The European Commission has released a package of measures to tackle the estimated €1.3 trillion lost to tax evasion and fraud in Europe, against a background of alleged avoidance amongst major companies.
Algirdas Šemeta, the taxation and anti-fraud commissioner, told reporters in Brussels yesterday (6 December) this was a “scandalous loss of public income particularly in tough economic times”.
He said the action plan set out 30 new measures to close loopholes and increase information exchange, and called on EU countries to implement the current EU code of conduct on business taxation as soon as possible.
Faced with different national fiscal regimes, politicians had urged the Commission to adopt an EU-wide approach.
“In a single market, within a globalised economy, national mismatches and loopholes become the play-things of those that seek to escape taxation”, Šemeta said.
The first of the two main recommendations requires member states to take a strong stance on tax havens, going beyond the current international measures. The EU executive urged countries to identify such havens, place them on national blacklists and take their complaint to the Commission.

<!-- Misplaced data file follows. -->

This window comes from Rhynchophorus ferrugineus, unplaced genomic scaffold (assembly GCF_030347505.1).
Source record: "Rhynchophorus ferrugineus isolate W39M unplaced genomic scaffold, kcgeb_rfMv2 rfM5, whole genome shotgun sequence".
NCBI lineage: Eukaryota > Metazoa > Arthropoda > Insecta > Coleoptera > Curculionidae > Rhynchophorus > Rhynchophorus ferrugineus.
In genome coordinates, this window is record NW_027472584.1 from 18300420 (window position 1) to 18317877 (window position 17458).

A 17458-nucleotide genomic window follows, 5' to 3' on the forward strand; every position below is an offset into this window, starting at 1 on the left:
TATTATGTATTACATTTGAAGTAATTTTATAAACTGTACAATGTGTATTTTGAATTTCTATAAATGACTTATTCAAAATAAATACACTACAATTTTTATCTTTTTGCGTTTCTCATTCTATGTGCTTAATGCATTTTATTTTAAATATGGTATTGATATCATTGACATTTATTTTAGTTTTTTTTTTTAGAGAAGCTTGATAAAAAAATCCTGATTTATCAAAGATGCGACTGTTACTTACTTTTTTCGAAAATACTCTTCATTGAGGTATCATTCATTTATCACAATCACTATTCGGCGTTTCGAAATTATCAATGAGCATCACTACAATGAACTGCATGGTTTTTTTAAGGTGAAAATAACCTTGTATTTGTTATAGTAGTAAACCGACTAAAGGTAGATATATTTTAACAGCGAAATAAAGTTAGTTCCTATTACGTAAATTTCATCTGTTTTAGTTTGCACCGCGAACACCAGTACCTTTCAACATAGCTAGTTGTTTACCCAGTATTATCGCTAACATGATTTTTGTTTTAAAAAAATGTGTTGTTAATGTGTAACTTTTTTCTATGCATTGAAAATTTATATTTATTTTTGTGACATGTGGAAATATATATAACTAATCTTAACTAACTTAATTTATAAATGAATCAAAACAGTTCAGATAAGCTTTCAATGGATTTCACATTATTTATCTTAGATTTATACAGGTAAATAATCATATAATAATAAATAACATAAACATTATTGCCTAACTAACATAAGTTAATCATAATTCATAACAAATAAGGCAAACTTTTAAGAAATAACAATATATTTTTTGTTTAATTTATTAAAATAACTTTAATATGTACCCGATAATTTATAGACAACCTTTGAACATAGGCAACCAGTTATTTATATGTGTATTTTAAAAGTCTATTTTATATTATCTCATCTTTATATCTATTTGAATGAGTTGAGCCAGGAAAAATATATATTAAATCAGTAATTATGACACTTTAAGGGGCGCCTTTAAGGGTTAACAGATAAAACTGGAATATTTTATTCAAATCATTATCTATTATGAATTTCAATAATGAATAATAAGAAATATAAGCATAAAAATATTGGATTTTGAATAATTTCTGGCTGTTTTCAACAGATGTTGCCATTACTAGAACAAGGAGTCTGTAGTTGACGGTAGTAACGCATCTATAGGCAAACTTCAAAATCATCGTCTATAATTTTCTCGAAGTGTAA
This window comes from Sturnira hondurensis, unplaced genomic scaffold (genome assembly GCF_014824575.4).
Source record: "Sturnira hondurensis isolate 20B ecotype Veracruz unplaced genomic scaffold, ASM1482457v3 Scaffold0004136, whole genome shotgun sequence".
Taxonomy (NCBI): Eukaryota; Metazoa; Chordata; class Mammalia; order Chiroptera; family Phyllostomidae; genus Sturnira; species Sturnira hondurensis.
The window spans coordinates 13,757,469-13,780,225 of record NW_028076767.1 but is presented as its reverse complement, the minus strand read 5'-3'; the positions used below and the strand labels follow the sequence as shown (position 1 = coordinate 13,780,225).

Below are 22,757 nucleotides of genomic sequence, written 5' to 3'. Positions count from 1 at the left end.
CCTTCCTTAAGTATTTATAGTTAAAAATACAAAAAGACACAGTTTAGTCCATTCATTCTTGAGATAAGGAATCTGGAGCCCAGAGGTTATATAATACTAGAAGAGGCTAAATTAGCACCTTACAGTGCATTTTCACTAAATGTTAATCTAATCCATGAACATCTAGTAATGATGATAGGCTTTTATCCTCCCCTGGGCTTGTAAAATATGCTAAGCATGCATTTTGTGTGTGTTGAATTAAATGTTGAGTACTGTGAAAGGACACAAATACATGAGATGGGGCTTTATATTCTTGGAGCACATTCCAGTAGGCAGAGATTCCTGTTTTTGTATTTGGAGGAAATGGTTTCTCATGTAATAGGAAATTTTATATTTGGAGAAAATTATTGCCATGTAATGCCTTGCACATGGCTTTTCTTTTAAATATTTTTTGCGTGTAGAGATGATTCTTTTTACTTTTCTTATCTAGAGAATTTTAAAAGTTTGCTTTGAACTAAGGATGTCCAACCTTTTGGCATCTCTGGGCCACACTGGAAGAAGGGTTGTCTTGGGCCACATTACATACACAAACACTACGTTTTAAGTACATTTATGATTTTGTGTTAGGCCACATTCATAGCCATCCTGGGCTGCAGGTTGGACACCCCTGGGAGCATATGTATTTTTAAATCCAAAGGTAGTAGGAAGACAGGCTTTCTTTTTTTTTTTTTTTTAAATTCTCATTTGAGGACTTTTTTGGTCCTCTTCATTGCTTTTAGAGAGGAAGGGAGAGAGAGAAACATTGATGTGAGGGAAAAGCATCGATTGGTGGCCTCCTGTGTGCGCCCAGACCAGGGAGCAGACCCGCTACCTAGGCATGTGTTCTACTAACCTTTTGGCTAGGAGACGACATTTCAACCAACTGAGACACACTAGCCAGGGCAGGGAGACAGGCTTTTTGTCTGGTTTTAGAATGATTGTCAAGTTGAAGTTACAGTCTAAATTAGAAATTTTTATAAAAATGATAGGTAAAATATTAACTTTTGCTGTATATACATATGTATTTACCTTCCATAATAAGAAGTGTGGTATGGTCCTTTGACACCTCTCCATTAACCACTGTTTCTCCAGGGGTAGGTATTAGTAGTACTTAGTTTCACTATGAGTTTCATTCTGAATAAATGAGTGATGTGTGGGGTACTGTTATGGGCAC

The second suggests ways for member states to address “aggressive tax planning”, the legal technicalities and loopholes companies use to pay less tax.
EU countries should also adopt a common anti-abuse rule, whereby they can ignore artificial tax avoidance schemes and tax the underlying sum of money, said a statement accompanying the announcement.
Šemeta said he would also push for fiscal standards outside the EU. “Today's Action Plan will serve as a robust EU contribution to the international debate on evasion and avoidance, particularly within the OECD and G20”, a Commission statement said.
"There is no reason why other countries should not respect the same minimum standards", he told reporters.
The Commissioner expressed frustration that some companies had been exploiting current divergences in national tax regimes.
The EU executive is currently pursuing an infringement procedure against France and Luxembourg for placing too low VAT rates on digital books. The Commissioner made specific reference to the retail giant Amazon, which is alleged to have placed its headquarters in Luxembourg in order to take advantage of the weaker tax regime.
The coffee juggernaut Starbucks announced yesterday that it would pay £10 million (€12.4 million) over the next two years as it restructures arrangements that have seen its UK operation pay no corporation tax in the past three years.
Starbucks is reported to have paid just €10.7 million in corporation tax since it opened in the UK in 1998 despite sales of €3.7 billion.